'Convenient ignorance:' Canadians' knowledge of residential schools woefully lacking

The former Kamloops Indian Residential School is seen in Kamloops, B.C., on Friday, June 4, 2021. Widespread shock at the discovery of what's believed to be the buried remains of 215 Indigenous children has highlighted the pervasive ignorance among many Canadians of one of the most sordid, and as yet incomplete, chapters in Canada’s national story, experts and observers say. THE CANADIAN PRESS/Darryl Dyck

The discovery of the remains of more than 200 children buried in unmarked graves at the site of the now-closed residential school for Indigenous children in Kamloops is a tragic milestone on Canada’s shameful treatment of native peoples of all ages. The school operated between 1890 and 1969.

Throughout its history, the United States has lived with the consequences of slavery and the continued widespread racism evident in their culture. The oppressive nature of Jim Crow measures enacted by state legislatures and supported by Supreme Court decisions was finally redressed in civil rights legislation of the 1960s and 70s. But systemic racism in both private and government actions remained strong. It was only with the advent of social media that American Blacks achieved a voice that reached the mainstream of American civic discourse.

Indigenous Peoples in Canada have faced comparable oppression and our treatment of them has been in some ways as harsh as Americans’ treatment of Blacks, from gifting them blankets infected with smallpox to openly ignoring treaties. They form, however, only about 7% of our total population – as compared to 12% for Blacks in the U.S. The majority (about 58%) live in rural areas. Therefore, collectively they are less visible when stating their grievances and their collective voice is weaker than that of Blacks in the U.S.

The residential schools, begun in the 1880s, were created with specific objectives in mind. Indigenous leaders hoped Euro-Canadian schooling would help their young to learn the skills of the newcomer society and make a successful transition to a world dominated by the settlers. The objectives of the federal government were quite different. It saw the schools as a path to making the aboriginal governments self-sufficient and less dependent on the federal purse. They collaborated with Christian missionaries to encourage the students to convert to Christianity. At its height the residential school system totalled 80 institutions. An estimated 150,000 children attended residential schools in Canada.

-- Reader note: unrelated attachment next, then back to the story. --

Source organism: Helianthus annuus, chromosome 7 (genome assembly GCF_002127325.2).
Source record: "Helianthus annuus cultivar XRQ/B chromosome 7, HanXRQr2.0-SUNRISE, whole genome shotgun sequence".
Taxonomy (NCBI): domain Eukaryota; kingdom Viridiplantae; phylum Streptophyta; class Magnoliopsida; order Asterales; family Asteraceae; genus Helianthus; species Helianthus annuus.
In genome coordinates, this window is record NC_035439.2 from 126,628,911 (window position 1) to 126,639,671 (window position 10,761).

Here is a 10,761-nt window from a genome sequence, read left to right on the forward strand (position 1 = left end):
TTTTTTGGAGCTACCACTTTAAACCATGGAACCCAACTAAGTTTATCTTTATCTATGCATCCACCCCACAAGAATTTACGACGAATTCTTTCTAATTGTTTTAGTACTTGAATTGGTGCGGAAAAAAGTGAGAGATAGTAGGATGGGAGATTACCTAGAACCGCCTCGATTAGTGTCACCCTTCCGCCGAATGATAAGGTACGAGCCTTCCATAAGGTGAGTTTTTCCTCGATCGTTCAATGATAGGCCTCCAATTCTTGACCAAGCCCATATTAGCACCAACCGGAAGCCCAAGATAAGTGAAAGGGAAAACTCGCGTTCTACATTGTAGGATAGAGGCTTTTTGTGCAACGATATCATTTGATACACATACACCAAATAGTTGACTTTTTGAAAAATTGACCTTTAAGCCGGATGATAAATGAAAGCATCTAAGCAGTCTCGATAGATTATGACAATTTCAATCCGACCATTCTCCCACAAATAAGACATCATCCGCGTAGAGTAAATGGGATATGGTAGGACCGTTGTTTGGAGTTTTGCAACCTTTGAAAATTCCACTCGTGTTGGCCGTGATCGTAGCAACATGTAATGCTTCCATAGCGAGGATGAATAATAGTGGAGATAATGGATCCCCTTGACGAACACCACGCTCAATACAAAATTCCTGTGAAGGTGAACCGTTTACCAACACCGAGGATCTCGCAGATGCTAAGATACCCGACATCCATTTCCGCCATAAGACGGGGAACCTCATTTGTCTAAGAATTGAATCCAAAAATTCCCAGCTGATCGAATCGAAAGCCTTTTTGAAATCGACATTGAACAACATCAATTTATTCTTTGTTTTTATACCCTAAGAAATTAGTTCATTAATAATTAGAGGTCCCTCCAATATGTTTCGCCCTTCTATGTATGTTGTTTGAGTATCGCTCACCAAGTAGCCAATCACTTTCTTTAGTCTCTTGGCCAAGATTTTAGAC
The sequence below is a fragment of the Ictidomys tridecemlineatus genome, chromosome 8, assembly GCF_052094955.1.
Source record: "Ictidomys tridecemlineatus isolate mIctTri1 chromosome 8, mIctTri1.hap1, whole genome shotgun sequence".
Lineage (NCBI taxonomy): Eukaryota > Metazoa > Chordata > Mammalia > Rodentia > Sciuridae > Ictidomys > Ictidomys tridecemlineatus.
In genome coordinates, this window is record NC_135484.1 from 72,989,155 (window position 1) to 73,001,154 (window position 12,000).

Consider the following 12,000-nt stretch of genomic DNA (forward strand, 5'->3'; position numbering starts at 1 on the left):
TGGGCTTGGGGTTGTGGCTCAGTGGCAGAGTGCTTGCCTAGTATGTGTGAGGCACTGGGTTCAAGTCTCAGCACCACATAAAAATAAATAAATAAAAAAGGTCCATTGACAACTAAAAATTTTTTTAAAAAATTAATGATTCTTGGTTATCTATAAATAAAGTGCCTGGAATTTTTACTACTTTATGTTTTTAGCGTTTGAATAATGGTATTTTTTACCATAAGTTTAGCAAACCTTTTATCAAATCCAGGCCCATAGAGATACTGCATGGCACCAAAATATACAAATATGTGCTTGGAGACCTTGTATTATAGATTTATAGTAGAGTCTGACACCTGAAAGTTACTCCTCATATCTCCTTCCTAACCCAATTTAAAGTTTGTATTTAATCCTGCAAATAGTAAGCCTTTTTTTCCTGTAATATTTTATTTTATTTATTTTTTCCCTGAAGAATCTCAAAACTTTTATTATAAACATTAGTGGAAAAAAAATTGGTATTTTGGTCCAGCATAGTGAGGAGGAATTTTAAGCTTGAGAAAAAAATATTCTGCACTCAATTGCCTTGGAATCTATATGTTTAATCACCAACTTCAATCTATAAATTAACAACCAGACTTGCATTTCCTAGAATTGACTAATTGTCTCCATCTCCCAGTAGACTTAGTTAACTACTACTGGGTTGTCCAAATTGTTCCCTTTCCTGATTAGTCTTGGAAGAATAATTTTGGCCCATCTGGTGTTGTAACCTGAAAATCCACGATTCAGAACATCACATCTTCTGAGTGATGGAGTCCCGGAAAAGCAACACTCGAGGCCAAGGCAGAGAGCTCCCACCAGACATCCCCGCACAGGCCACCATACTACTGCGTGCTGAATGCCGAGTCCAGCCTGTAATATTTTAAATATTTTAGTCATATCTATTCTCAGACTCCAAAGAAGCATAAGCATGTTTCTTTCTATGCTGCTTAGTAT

But facts are facts. Indigenous peoples once held all the land and, in essence, the European settlers took it from them. True, we often signed treaties which gave ‘the Queen’ the land in exchange for a promise of government support without providing particulars. Indigenous peoples thus were transformed from independent, self-governing landholders to a burden that the government strove to eliminate.

But, back to the residential schools. The Canadian Encyclopedia estimates that approximately 6,000 of the students sent to these schools died. Yet, nothing was done about this. Why? Harry Swain the former Deputy Minister of Indian and Northern Affairs wrote me the following:

“First, Indian people and parents were crushed by the disappearances but they, and the survivors, did not want to talk about it. Seems a bit like men coming home from the wars—the memories were so awful, and the ‘survivor guilt’ so deep, that shame and horror kept people quiet. This was before we had invented PTSD.

“Second, the deaths were covered up by the school operators, who at the best of times did not have the resources to provide proper nutrition, clothing or sanitation to the tykes in their care. The federal government paid a pittance and the churches put up with it – they were salvaging souls. The religious orders also had guilty knowledge, not to be spoken of, and visible only in the frequent movement of pedophiles and predators from one institution to another.

“Third, the perps were not closely supervised by Indian Affairs. Standards and inspections were not imposed, in part for fiscal reasons, in part because some Indian agents believed the assimilationist myth.

“Apparently, at Kamloops the search has been going on for about 20 years, only recently augmented by ground-penetrating radar. There is probably much more to come. I’m not at all sure that statistical records are available to estimate the ‘excess deaths’ among residential school kids ... but somebody ought to try; it’s a standard technique for disasters that affect white people, after all. This is a huge stain on our country.”

Harry is right. It is a huge stain and it must be dealt with forthrightly. Find the money to fund a radar search at all of the residential school sites and start dealing with the staggering impact the schools had and continue to have on all of us.

David Bond is a retired bank economist who lives in Kelowna.